News is still moving very quickly regarding the global impact of conflict in Ukraine. The inevitable impact to energy markets is still being digested, but some common misconceptions about supply and demand implications of oil are worth discussing now.
Russia is said to represent approximately 10% of world daily oil production, which after domestic use means they export somewhere in the mid single-digits of net world oil exports. For our purposes we will call it 5%. If we suddenly removed 5% of daily oil production from the world market, what impact would that have on oil prices? The answer is not straightforward; to figure it out we have to consider what economists call elasticity of demand.
A perfectly elastic good would mean that demand is infinite at one price and zero at a slightly higher price. An example would be a store selling one dollar bills. Priced at $1.00, the store would just be a complicated ATM. Price them at 99 cents and I’d borrow money to buy as many as possible. Price them at $1.01 and I wouldn’t buy a single one. That’s a perfectly elastic good.
On the other end of the spectrum would be a perfectly inelastic good. The most common example is a life saving medicine. If 100 people a year need it and 100 doses are produced each year, the price might be $100. If only 99 doses were produced, the price wouldn’t rise to $101- in fact, there’s no theoretical maximum price. Hopefully, there would be a fair way to allocate this medicine, but someone is going to be very disappointed no matter what. They don’t call economics “the dismal science” for nothing!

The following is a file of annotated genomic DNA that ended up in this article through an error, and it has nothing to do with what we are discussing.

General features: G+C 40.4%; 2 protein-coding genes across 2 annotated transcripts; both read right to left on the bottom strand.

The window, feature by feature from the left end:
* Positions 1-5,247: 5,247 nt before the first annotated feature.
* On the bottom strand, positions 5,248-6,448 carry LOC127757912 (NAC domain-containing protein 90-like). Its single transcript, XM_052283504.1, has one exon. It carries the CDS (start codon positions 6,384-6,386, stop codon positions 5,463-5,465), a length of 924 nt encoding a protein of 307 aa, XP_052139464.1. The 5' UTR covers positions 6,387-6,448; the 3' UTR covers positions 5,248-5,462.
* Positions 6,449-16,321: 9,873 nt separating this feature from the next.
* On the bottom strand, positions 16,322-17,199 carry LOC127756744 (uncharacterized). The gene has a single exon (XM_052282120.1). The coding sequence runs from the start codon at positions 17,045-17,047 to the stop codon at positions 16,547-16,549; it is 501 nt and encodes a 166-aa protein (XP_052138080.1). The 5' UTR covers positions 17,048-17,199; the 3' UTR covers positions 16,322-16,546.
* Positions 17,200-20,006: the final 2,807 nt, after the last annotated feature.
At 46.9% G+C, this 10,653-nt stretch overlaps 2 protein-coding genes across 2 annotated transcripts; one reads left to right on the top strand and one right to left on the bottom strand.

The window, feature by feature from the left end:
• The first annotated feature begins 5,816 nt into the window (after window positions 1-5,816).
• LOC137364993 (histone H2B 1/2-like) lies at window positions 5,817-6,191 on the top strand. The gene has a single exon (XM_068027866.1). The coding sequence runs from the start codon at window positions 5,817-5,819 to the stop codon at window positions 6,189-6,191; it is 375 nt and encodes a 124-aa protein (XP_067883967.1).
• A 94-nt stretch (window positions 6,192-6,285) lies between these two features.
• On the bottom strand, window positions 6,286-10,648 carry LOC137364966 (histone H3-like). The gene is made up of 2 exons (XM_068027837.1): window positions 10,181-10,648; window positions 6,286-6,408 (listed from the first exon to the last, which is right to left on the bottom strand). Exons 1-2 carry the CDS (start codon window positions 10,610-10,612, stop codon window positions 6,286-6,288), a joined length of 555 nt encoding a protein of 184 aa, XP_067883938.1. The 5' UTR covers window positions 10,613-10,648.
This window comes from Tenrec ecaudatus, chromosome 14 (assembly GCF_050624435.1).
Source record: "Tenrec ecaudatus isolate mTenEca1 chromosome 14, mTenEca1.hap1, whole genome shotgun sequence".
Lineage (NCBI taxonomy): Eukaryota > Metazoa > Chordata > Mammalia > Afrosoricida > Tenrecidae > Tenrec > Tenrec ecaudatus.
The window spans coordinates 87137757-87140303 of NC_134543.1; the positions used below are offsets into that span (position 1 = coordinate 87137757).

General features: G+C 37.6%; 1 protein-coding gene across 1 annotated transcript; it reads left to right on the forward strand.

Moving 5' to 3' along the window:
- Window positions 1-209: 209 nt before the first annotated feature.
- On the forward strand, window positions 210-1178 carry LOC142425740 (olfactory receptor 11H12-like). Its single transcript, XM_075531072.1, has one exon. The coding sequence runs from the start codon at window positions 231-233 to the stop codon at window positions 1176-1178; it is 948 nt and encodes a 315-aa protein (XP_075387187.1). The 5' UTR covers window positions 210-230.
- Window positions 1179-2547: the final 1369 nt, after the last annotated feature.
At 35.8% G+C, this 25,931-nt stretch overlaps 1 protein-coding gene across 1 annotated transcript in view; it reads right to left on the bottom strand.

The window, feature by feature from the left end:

Oil demand is relatively inelastic. If oil production representing 5% of daily demand suddenly went away, prices would start rising and continue to rise until we felt enough pain to reduce worldwide oil consumption by 5%– that could be at $5 gasoline, $10 gasoline, or more. There’s no way of knowing for sure.
Is there any way around this? Regulations or voluntary measures to cap oil prices sounds great, but just like rent controls in NYC, price control comes with a cost. At a lower price, demand would greatly exceed supply, so any sort of meaningful oil price controls would have to be combined with extreme shortages or extremely unpleasant rationing. Consumption would have to fall somehow— the world can’t consume more oil than is produced forever (though production would certainly ramp up elsewhere over time).
The fact that the US produces a lot of oil, so we don’t “need” Russian oil and don’t import much today doesn’t mean prices necessarily stay low in America. If oil was $25/barrel in the US and $200/barrel in Europe, Europeans would buy US oil and ship it to Europe as fast as they could sail tankers, eventually finding a new equilibrium price somewhere between the two. Could we put some sort of export control in place to prevent this? Possibly, but the ripple effects from such a move would likely be extremely chaotic, ineffective, and even counterproductive.
There are powerful forces pushing prices higher aside from simple corporate greed. Oil companies aren’t blameless, but oil markets are more complicated than they might seem on the surface. If you’re convinced the oil companies are getting away with something here, why not put everything you have in oil stocks? That’s obviously not a good idea— returns on oil stocks are likely not going to feel like a windfall from here when prices inevitably come back down. In the end, even oil company executives would agree that a peaceful end to hostilities in Ukraine and a normalization of prices, trade, and economic activity is the best outcome for all, an outcome we all hope can be realized very soon.